Following the cancellation of their 2020 European tour due to the pandemic, celebrated American jazz-fusion quartet the Yellowjackets will at last return to the UK this spring. As part of their tour, they will perform at the Stoller Hall in Manchester, as well as a two-night residency at Ronnie Scott’s in late April. Bob Mintzer, the group’s reed player of over 30 years, talks about the upcoming performances… Preview/interview by Charles Rees:
Since their founding by guitarist Robben Ford in 1977 the Yellowjackets have been at the forefront of jazz-fusion innovation, and today are considered to be one of the most beloved and acclaimed outfits of that genre. After 26 albums over 40 years they have managed to remain relevant and sell out shows around the world while many of their contemporaries have faded into obscurity.
Line-ups have come and gone, with keyboardist Russell Ferrante being the only holdover: on drums is William Kennedy, who replaced Ricky Lawson in 1987 following his death; on bass is Dane Alderson, the newest and youngest addition to the group, having replaced Felix Pastorius (son of Jaco) seven years ago. Perhaps the most famous of the four is reed virtuoso and arranger Bob Mintzer. It is easy to forget that he only became a Yellowjacket in 1991; he has, after all, been a pivotal player in so many of their projects.
All are in-demand artists and balance their roles with many other commitments, which in Mintzer’s case includes chief conductor for the WDR Big Band and a teaching post at USC Thornton School of Music in California. He explained why he personally remains with the Yellowjackets: “It’s a collaborative effort, it’s a partnership and there’s no leader […] It’s a very gratifying organisation to be part of because you have a lot at stake there; you’re a player, composer, arranger, producer and decision-maker. Most of the work I’ve done has been for leaders, so this is a unique situation for me.”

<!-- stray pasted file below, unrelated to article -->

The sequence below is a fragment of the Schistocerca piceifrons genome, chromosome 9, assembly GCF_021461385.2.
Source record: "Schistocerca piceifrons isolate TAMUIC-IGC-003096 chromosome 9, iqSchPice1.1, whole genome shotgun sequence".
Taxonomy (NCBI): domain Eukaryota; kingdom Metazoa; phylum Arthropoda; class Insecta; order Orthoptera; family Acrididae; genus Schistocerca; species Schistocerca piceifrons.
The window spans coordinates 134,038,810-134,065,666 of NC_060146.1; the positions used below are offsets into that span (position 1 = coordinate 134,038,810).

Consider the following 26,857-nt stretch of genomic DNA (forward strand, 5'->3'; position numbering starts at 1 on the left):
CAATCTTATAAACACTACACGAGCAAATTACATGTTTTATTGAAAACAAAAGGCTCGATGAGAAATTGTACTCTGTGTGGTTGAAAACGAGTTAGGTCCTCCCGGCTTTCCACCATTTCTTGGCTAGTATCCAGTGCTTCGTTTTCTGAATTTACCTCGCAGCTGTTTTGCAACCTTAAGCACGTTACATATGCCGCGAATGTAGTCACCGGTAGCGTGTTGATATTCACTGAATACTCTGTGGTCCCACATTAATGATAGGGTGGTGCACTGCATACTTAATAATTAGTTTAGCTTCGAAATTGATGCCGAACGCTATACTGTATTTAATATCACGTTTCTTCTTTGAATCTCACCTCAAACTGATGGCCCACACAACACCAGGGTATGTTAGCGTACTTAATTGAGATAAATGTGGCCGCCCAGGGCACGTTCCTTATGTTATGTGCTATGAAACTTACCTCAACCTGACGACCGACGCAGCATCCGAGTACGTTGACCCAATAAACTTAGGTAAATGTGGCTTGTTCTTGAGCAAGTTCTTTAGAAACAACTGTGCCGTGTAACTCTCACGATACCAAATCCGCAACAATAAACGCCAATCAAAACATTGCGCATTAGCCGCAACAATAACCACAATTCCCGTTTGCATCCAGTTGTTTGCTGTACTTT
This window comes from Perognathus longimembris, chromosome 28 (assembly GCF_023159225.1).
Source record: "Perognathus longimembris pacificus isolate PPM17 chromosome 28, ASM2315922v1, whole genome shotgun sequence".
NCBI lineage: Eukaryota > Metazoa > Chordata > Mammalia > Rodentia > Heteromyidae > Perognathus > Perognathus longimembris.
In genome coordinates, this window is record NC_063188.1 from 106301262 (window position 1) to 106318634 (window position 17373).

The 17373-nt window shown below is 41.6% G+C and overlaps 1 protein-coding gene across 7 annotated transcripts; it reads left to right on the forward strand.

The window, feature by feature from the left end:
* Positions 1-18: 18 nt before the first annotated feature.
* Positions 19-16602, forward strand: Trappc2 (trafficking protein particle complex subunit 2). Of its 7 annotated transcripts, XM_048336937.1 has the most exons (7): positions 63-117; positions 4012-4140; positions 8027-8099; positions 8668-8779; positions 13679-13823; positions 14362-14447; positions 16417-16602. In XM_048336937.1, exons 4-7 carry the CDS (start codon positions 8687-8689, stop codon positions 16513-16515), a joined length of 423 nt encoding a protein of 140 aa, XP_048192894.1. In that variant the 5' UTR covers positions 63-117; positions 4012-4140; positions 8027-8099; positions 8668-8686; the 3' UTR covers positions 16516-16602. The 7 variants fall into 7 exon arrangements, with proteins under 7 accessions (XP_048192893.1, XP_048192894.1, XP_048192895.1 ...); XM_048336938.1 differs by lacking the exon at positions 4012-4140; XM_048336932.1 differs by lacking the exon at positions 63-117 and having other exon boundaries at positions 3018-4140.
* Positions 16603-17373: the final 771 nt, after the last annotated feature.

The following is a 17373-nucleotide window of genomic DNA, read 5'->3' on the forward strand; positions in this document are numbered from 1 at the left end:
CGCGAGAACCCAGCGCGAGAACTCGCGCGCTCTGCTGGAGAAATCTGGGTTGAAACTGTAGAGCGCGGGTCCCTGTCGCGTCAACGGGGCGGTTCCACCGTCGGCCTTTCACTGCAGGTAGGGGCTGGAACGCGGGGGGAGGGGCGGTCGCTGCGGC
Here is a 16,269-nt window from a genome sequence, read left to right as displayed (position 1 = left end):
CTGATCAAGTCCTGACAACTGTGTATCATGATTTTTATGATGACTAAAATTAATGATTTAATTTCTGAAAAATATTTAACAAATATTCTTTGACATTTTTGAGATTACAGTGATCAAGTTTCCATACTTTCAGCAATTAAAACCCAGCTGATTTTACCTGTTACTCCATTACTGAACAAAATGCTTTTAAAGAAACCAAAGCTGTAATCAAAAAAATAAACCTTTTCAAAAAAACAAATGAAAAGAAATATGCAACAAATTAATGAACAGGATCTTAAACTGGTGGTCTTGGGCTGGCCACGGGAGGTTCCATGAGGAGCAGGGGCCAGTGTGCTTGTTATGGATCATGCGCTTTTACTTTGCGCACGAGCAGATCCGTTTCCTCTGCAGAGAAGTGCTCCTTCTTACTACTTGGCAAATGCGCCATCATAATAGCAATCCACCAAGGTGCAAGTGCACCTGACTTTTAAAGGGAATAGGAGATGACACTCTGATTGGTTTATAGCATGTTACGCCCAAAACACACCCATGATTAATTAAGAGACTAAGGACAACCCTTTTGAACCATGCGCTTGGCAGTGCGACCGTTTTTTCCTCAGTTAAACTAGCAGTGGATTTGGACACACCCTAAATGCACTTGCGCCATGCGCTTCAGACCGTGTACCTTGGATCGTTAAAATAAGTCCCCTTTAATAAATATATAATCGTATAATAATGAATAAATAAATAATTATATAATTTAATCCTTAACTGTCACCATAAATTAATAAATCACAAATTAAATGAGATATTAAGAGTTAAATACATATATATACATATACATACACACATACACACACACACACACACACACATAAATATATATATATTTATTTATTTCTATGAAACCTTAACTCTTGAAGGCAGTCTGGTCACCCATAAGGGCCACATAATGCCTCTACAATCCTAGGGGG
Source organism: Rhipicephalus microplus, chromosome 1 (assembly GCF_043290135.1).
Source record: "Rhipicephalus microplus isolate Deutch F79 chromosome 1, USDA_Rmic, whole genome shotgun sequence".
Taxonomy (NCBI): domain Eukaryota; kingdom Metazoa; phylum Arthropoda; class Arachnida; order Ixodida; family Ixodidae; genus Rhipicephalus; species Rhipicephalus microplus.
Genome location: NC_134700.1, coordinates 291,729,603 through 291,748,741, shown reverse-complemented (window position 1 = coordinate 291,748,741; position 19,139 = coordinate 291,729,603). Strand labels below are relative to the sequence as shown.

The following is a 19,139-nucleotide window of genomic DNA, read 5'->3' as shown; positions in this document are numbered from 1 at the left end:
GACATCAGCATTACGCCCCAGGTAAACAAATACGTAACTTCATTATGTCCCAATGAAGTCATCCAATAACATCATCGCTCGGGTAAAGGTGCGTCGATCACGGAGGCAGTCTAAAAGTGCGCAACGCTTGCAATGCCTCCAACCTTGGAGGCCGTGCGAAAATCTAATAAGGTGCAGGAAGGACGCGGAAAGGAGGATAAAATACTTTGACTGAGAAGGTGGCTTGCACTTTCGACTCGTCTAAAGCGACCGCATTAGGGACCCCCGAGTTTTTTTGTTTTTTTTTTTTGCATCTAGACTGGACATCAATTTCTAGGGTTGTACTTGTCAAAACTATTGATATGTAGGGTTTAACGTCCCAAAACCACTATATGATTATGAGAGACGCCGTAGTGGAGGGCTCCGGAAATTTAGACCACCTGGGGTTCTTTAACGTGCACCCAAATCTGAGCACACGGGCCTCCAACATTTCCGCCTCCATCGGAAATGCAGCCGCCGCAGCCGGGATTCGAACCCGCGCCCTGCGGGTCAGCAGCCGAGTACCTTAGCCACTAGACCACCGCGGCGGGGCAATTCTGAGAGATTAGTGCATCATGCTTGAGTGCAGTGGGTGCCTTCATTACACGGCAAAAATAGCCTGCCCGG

However, Mintzer was certainly the principal impetus behind their most recent album, in collaboration with the WDR, Jackets XL (Mack Avenue, 2020) [reviewed for LJN by Peter Bacon]:
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It featured ten Yellowjackets classics newly performed alongside the instrumentalists of the WDR band and arranged by Mintzer. The neo-Bob Brookmeyer / Jim McNeely influence that seems so dominant in almost every other modern writer is not so much a part of Mintzer’s arranging; he has instead cultivated a sound that often strays from modern orthodoxy.
“I never had any formal training as an arranger,” said Mintzer. Instead his style evolved from his experiences playing in big bands such as those led by Buddy Rich, Thad Jones-Mel Lewis and Jaco Pastorius. The Yellowjackets will not be joined by a big band in their upcoming tour but some of the music from Jackets XL will appear.
Mintzer’s arsenal of instruments has been indispensable to the Yellowjackets’ highly individual voice, especially his EWI (electronic wind instrument). He was one of the earliest high-profile EWI exponents (in addition to Michael Brecker) and his love of the instrument is simple: “It’s a nice departure from playing saxophone.” He is also one of the greatest saxophonists to date, though his abilities on the instrument have been somewhat overshadowed by his other talents. For proof, just listen to him on The Birthday Concert by Jaco Pastorius, particularly his trading with Brecker on “Invitation”.
Today the Yellowjackets are going as strong as ever. “It gets better and better; it’s crazy! You’d think we’d run out of gas at some point, but it’s really been the opposite,” said Mintzer. He mentioned that the band are set to release a brand new album around early autumn, yet to be publicly named. Some of this new material will also be featured on tour.
Tickets for all shows are on sale and they typically sell out fast (full list of dates and booking links below). Mintzer concluded our interview with a message to anyone contemplating the trip: “It’s always a celebration, somehow, when the band gets together. I think, particularly given the state of affairs in the world right now, this is something everyone needs a little bit of.”